As with any genetic finding, the need for replication of any marker combination results cannot be overemphasized. This is especially true in the context of attempting to develop an assay predictive of an adverse drug reaction.

In our study of ABC HSR, there was no combination of marker genotypes that exhibited a sensitivity and a specificity greater than those of HLA-B*5701 alone. However, the two approaches we have applied to these data represent practical strategies that can be employed to uncover useful marker combinations in pharmacogenetic studies. There is an ongoing need to investigate and assess these and other methods designed to discover predictive genetic marker combinations.


Materials and methods


Two retrospective case–control studies, CNA30027 and CNA30032, were conducted to investigate genetic polymorphisms in HIV-1-infected subjects who developed presumed HSR following treatment with ABC. In both CNA30027 and CNA30032, the diagnosis of hypersensitivity to ABC was made by the investigator or treating clinician and then reviewed by a GSK project physician for consistency with the agreed definition of a presumed hypersensitivity case. HIV-infected subjects who tolerated ABC for at least 6 weeks without evidence of an HSR were enrolled as controls.

Participants in clinical studies are requested to designate their ethnic origin as 'Black', 'White', 'Asian', or 'Other'. Approximately 73% of the subjects in CNA30027 and CNA30032 classified themselves as 'White'. Studying a sample that is ethnically heterogeneous can lead to the appearance of false-positive genetic associations. To avoid this possibility, we have analyzed subjects of different ethnic origins separately. This paper summarizes analyses conducted using data from the white subjects, which constituted the largest of the ethnic groups.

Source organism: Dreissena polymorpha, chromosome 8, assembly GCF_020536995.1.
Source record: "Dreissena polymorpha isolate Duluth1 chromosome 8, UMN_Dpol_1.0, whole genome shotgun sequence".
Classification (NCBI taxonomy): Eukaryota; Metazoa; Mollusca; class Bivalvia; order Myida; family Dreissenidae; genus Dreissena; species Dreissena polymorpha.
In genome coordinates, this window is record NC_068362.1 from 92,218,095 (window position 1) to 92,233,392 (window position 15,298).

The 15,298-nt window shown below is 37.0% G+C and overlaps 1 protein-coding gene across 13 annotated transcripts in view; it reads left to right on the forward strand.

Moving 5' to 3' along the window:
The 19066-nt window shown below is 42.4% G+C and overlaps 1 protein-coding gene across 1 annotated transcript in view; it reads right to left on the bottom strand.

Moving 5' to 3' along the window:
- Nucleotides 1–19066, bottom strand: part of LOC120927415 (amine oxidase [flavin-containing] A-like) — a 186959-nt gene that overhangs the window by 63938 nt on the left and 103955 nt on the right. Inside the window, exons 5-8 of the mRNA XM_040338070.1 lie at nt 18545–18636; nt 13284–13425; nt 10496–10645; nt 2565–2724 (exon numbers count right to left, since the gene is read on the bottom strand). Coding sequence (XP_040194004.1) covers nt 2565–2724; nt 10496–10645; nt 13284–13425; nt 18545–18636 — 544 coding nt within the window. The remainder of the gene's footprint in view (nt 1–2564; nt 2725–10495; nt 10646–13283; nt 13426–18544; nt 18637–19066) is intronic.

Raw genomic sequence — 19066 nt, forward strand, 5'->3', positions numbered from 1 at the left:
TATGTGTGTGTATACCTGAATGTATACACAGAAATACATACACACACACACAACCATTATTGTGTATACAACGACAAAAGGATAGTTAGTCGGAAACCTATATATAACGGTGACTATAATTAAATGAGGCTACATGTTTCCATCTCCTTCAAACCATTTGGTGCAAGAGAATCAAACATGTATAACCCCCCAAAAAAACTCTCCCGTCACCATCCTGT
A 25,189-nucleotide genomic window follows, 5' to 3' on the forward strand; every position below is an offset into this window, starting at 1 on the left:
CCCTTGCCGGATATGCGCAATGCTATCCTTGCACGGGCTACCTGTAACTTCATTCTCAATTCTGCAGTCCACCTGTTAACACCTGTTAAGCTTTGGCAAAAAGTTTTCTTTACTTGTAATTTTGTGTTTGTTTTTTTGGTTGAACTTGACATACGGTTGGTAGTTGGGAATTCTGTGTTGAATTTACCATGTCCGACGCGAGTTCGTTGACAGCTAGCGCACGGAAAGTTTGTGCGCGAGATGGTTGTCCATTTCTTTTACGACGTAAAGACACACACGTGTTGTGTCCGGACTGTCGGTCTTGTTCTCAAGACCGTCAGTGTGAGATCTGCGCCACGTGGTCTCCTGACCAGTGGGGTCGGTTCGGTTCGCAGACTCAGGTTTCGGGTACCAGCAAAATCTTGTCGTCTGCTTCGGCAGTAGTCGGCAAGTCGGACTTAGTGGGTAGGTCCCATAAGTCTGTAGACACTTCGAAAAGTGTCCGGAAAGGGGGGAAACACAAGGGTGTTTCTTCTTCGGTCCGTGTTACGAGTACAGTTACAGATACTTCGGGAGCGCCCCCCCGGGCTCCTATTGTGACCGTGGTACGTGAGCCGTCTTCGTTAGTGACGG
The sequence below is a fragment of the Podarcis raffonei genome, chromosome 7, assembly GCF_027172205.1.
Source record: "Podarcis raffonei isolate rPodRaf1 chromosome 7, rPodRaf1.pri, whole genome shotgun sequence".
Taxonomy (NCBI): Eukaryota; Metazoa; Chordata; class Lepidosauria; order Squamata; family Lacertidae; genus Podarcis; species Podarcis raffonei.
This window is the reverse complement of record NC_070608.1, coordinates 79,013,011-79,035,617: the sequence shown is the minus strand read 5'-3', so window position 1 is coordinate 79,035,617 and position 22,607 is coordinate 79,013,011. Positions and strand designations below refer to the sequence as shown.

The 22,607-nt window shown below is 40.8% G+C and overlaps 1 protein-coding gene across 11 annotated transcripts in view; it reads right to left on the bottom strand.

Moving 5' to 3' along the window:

Subject data from the two studies contributed to 'discovery' sample sets on which genome scans were conducted. From CNA30027 130 white subjects contributed to discovery sets. Of these subjects, 121 (93%) were male and their median age was 42 years. Contributing to discovery sets from CNA30032 were 368 white subjects, 307 (83%) of whom were male and whose median age was 42 years. A 'replication' set of 349 white CNA30032 subjects (76% male, median age 42 years) was used to reassess the associations found using the discovery sets. The cases in the replication set satisfied the 'restrictive' case definition because they were designated as definite or probable cases during a second review of their medical records by GSK physicians and none had ever been treated with a non-nucleoside reverse transcriptase inhibitor, a drug class known to cause skin reactions similar to those that characterize ABC HSR. None of the 349 subjects in the replication data set was included in any of the discovery sets.

Genetic markers

Genome-wide scans were conducted including high-density genotyping of approximately 105,000 single nucleotide polymorphisms (SNPs) in subjects from CNA30027 (n=60, 42 cases, 18 controls) and CNA30032 (n=210, 99 cases, 104 controls) and approximately 1.7 million SNPs in pooled samples from CNA30032 (n=369, 200 cases, 169 controls). From these analyses, 1659 markers were selected for assay and analysis in a single, larger, sample set from CNA30027 (n=177, 71 cases, 106 controls) and CNA30032 (n=499, 263 cases, 236 controls). Among the 1659 markers, 814 markers were found to be statistically associated with HSR in white subjects (P<0.05 in genotypic or allelic association analysis). The 814 markers were then evaluated in an independent set of samples (the replication set) reserved from white subjects in CNA30032 (n=349, 118 cases, 231 controls) and, when evaluated for association with HSR, the results for 32 of them were statistically significant.

The 32 markers resulting from replication of genome scan discoveries, plus six markers found during candidate gene studies, were chosen as potential contributors to polygenic or epistatic effects leading to susceptibility to ABC HSR. When choosing the marker set for combination analysis, a decision was made to only use markers showing association in both the discovery and replication subject sets.

Statistical methods

Pairwise marker combination analysis